The Unwomanly Face of War

The Unwomanly Face of War: An Oral History of Women in World War II, by Svetlana Alexievich

This book was originally published in 1985, and was first translated into English a few years later, but I don't think it became very well-known at the time.  This is a new translation on the heels of Alexievich's winning the Nobel Prize and becoming well-known for her collections of oral histories. 

Alexievich spent, as far as I can figure, at least a couple of years collection the material for this project.  She visited places all over the USSR, and interviewed thousands of women who had served in the war, but who had never been asked about their experiences or set down their memories.  After the war, the USSR preferred to focus on the great victory rather than the incredible hardships it took to get there, and people tended to assume that it was exclusively a men's victory.  So I am very grateful that Alexievich worked so hard to get all these women's stories!  They are amazing.  Amazingly harrowing, and heroic, and tragic.

Two things all these women seem to have had in common strike the reader.  First, their incredible youth, and also their zeal.  Over and over, they talk about running off to join the war at the ages of 15 and 16, of having their long braids cut off, of being too small to carry a heavy rifle or a wounded man (but doing it anyway), of growing during the war and coming home inches taller.  And they talk about their dedication to the cause, their absolute commitment to the Motherland.

Some quotations, first from Alexievich herself:
We didn't know a world without war; the world of war was the only one familiar to us, and the people of war were the only people we knew.  Even now I don't know any other world and any other people.  Did they ever exist?

When women speak, they have nothing or almost nothing of what we are used to reading and hearing about: How certain people heroically killed other people and won.  Or lost.  What equipment there was and which generals.  Women's stories are different and about different thing.  "Women's" war has its own colors, its own smells, its own lighting, and its own range of feelings.  Its own words.  There are no hereoes and incredible feats, there are simply people who are busy doing inhumanly human things.  And it is not only they (people!) who suffer, but the earth, the birds, the trees.
And from the veterans:
---The bring the wounded...They're crying...Crying not from pain, but from impotence.  It was their first day at the front; some of them hadn't fired a single shot.  They weren't given any rifles, because in the first year of the war weapons cost their weight in gold.  And the Germans had tanks, mortars, airplanes.  Their comrades fell, they picked up their rifles.  Grenades.  They went into combat bare-handed...Like into a fistfight...And ran straight into tanks...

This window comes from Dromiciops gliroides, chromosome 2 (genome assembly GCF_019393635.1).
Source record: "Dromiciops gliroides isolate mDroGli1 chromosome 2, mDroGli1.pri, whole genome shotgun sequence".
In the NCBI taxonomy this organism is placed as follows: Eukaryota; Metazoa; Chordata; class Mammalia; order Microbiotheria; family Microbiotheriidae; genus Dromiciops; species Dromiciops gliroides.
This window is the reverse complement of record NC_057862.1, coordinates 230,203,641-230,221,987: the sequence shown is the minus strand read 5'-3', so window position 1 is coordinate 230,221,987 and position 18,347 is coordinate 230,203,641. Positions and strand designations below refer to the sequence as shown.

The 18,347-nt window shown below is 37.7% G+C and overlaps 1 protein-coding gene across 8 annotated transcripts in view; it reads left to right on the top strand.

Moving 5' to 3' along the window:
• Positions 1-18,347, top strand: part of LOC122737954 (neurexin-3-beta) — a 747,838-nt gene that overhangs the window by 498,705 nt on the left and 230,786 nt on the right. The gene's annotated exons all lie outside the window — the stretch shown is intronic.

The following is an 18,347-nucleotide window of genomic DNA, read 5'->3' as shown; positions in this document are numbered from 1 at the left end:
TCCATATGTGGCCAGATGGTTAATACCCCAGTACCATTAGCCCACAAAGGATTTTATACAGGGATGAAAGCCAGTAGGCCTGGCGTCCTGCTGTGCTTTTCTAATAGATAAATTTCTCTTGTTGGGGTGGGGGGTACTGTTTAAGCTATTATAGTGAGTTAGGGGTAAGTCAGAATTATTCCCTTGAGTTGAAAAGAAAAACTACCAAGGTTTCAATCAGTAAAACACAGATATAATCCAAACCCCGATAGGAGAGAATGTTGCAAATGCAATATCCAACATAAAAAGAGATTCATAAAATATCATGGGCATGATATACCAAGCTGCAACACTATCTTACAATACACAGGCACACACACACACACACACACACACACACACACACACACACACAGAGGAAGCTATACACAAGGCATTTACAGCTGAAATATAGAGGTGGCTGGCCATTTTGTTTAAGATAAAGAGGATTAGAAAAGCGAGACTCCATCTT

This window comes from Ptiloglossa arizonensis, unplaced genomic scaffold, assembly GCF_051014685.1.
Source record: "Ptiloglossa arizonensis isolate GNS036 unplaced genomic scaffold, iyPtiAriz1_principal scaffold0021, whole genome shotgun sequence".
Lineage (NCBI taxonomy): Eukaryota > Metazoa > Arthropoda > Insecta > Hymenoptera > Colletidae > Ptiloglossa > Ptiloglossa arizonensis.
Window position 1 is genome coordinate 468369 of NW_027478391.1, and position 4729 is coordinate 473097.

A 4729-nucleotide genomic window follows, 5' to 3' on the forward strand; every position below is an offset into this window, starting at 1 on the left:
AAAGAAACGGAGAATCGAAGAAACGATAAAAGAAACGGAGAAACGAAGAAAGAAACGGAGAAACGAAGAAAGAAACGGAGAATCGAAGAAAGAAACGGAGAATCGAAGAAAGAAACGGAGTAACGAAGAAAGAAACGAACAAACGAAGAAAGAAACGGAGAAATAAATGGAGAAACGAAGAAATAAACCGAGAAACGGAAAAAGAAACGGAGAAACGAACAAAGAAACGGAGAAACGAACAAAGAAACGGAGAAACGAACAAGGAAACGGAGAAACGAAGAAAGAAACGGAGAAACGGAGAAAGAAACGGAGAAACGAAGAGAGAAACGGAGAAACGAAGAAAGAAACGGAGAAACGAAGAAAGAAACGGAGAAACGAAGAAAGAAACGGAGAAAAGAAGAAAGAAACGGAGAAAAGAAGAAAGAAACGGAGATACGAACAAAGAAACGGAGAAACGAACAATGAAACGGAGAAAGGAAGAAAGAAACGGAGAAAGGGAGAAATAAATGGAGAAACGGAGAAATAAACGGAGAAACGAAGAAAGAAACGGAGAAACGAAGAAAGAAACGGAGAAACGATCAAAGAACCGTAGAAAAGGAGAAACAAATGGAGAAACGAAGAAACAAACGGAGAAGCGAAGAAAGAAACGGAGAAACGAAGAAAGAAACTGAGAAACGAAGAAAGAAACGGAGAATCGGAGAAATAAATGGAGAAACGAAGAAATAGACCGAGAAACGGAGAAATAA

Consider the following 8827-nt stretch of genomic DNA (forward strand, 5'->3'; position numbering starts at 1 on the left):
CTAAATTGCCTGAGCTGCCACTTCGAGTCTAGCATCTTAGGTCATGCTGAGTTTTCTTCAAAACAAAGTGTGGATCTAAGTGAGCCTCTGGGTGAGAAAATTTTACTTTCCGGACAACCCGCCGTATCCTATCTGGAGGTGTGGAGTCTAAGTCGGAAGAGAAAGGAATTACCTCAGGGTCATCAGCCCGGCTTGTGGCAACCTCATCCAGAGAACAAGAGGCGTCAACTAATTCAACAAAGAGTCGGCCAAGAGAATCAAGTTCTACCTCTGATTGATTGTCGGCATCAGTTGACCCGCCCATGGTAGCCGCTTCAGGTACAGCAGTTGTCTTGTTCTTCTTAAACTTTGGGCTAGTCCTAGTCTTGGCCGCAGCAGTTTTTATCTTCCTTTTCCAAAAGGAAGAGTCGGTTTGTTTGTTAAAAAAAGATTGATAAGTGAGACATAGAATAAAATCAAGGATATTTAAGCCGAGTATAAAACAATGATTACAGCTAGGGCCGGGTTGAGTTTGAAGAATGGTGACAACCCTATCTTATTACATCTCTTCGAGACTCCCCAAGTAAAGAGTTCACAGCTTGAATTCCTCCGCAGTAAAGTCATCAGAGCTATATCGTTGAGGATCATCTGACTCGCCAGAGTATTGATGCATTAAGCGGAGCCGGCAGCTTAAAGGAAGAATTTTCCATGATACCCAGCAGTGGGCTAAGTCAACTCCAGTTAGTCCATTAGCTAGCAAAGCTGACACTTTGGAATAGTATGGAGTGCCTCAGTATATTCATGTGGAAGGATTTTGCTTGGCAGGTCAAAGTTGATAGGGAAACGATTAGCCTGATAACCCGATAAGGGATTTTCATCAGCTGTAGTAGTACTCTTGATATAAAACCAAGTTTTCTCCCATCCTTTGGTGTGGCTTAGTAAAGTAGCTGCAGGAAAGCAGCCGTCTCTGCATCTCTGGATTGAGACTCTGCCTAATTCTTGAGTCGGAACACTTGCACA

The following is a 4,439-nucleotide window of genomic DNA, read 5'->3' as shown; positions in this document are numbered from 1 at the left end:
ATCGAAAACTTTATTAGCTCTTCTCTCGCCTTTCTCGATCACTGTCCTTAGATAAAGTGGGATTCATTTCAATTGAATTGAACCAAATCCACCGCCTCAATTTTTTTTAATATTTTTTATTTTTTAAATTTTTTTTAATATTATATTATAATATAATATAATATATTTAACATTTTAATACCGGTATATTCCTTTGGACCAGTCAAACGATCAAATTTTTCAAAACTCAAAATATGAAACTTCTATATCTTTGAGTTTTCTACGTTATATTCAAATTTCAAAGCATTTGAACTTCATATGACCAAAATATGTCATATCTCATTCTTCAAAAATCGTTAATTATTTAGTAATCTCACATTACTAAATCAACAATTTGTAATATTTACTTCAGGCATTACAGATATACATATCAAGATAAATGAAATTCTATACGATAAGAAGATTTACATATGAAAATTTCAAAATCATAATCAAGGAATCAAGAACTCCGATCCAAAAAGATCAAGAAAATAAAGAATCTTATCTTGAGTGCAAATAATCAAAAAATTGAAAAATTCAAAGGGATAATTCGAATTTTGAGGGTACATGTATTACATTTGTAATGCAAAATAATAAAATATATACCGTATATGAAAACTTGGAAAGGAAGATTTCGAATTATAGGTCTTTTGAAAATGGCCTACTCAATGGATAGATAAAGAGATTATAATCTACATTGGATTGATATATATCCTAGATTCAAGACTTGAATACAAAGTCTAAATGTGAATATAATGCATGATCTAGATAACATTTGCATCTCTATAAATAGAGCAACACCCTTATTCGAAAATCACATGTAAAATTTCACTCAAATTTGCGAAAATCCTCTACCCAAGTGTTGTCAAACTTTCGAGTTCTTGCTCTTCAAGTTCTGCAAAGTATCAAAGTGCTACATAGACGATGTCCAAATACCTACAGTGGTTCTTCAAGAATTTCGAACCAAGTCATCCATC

---The Germans didn't take women soldiers prisoner...They shot them at once.  Or led them before their lined-up soldiers and showed them off: look, they're not women, they're monsters.  We always kept two bullets for ourselves, two -- in case one misfired.

---Finally, we were on their land...The first thing that struck us was the good roads.  The big farmhouses...Flowerpots, pretty curtains in the windows, even in the barns.  White tablecloths in the houses.  Expensive tableware.  Porcelain.  There I saw a washing machine for the first time...We couldn't understand why they had to fight if they lived so well.  our people huddled in dugouts, while they had white tablecloths.  Coffee in small cups...I had only seen them in the museum.  Those small cups...I forgot to tell you about one shocking thing, we were all shocked...We were attacking, and took the first German trenches...We jumped in, and there was still warm coffee in thermos bottles.  The smell of coffee...Biscuits.  White sheets.  Clean towels.  Toilet paper...We didn't have any of that.  What sheets?  We slept on straw, on sticks.  Other times we went for two or three days without warm food....It was hard for us to understand where their hatred came from.  Ours was understandable.  But theirs?
I'd say that this is a must-read for anyone interested in WWII or Soviet history.  How fortunate we are to have these records.

Comments

  1. I can't remember if it's this book I tried reading by this author or a different one, but I had a very hard time with how it was structured, where it was just short uncontextualized excerpts arranged thematically. I don't know why it was such a struggle for me! I just think I'd have done better if the individuals interviewed had each had their own section?

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  2. Yeah, I think you have to get used to her style. I came to really like it, but it takes a little while.

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  3. I'm signing up for a WWII reading challenge for next year and I definitely want to read this one! I'm so interested in the lives of ordinary people during wartime. Women's stories are so fascinating and so largely ignored. I'm really excited about this one and can't wait to start it.

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